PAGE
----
Wait - Reviews

Reviewed by Ian MacDonald, in Revolution in the Head:

The Beatles concluded their recording for Help! in an evening session with this, the first full fifty-fifty Lennon-McCartney collaboration since BABY'S IN BLACK.In the end, WAIT was left off the LP - oddly since, while no master-piece, it was a stronger track than several that were included. Disinterred five months later during the final session for Rubber Soul, it was pepped up with some additional percussion and added to that album's second side.

WAIT shows Lennon and McCartney in transition, consciously casting about for the new direction they knew they'd need in the second half of 1965. Part filler, part experiment, it has a hypothetical quality that renders it difficult to feel strongly about. While more considered than usual, the lyric remains contrived - a sequence of heroic-romantic clichès neither of its writers seem to have believed in. The mordant tone of Lennon's verse, dictated by its descending minor sequence [1], is interestingly, if unconvincingly, dispelled by the chorus's optimistic shift to the relative major. If the key change here was Lennon's, the harmony's ostentatious rise over an octave is more likely McCartney, who probably also contributed the rather insipid middle eight.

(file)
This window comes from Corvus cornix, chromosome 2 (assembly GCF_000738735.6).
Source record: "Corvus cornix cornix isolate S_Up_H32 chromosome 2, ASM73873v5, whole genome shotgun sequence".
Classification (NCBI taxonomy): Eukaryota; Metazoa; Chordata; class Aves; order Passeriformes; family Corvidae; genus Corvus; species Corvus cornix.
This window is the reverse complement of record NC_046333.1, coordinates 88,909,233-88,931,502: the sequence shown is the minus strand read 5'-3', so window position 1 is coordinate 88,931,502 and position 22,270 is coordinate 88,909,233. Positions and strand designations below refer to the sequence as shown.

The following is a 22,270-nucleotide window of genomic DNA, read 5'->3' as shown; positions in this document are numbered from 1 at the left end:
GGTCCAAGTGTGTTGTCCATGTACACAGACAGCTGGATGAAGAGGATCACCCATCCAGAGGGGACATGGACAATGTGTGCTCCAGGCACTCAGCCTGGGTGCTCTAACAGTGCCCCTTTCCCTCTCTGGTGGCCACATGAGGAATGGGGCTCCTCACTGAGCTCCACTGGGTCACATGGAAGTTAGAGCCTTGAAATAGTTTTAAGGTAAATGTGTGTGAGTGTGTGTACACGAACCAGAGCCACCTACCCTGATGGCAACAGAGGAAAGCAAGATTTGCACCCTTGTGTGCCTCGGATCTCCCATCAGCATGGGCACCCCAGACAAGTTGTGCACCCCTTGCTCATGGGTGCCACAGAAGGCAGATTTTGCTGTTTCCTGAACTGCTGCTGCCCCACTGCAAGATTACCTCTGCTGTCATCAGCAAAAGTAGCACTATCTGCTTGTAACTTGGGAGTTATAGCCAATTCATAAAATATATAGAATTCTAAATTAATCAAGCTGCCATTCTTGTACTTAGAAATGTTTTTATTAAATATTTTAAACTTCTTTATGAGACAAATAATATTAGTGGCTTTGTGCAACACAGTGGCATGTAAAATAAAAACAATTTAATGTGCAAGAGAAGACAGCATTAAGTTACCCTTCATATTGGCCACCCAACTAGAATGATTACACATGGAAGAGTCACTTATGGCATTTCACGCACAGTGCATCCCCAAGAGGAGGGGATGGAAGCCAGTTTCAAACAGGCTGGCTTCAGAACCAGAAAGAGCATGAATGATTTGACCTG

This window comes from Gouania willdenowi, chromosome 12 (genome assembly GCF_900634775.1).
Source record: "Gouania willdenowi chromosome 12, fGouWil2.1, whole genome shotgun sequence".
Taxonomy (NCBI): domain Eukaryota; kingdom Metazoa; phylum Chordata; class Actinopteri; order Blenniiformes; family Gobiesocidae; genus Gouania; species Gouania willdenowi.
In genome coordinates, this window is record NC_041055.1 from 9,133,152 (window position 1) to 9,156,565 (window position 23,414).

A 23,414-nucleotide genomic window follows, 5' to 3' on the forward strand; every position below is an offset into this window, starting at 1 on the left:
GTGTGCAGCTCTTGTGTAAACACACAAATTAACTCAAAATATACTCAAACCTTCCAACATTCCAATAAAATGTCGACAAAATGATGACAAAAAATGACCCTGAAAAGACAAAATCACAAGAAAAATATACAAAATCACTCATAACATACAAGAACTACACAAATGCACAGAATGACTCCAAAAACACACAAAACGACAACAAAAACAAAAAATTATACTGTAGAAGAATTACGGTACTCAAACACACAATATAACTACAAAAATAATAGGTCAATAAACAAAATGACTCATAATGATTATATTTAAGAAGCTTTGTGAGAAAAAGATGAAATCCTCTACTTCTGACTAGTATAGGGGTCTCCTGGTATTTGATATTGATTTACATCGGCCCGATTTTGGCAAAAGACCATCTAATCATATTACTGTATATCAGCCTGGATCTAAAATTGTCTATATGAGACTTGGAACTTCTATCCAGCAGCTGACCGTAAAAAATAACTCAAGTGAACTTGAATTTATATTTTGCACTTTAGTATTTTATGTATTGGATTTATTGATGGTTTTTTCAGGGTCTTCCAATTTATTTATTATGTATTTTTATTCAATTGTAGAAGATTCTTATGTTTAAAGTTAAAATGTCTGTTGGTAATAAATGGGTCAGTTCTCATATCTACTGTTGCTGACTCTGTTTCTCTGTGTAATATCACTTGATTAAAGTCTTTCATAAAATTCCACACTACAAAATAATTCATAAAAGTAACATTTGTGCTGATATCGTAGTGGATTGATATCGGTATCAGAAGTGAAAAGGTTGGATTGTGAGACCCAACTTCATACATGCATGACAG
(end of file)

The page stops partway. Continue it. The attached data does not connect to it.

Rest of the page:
As a performance, WAIT goes some way to recouping its losses as a composition. The production may be sparse (Harrison and Lennon alike using the volume-pedal introduced on I NEED YOU and YES IT IS), but the track has undeniable drive and character. Much of this comes from Starr, who clearly enjoys the change of rhythm and mood from verse to chorus, and offers one of those unique 'Ringo fills' which pop drummers recall with such fondness: a curt smack at the closed hi-hat followed by a bubbling triplet roll on a slack-tuned high tom-tom.


  1. Created by holding the two lower notes in the F sharp minor triad whilst moving the top finger down in Lennon's favourite chromatic steps.

Posted: 15 jun 2013

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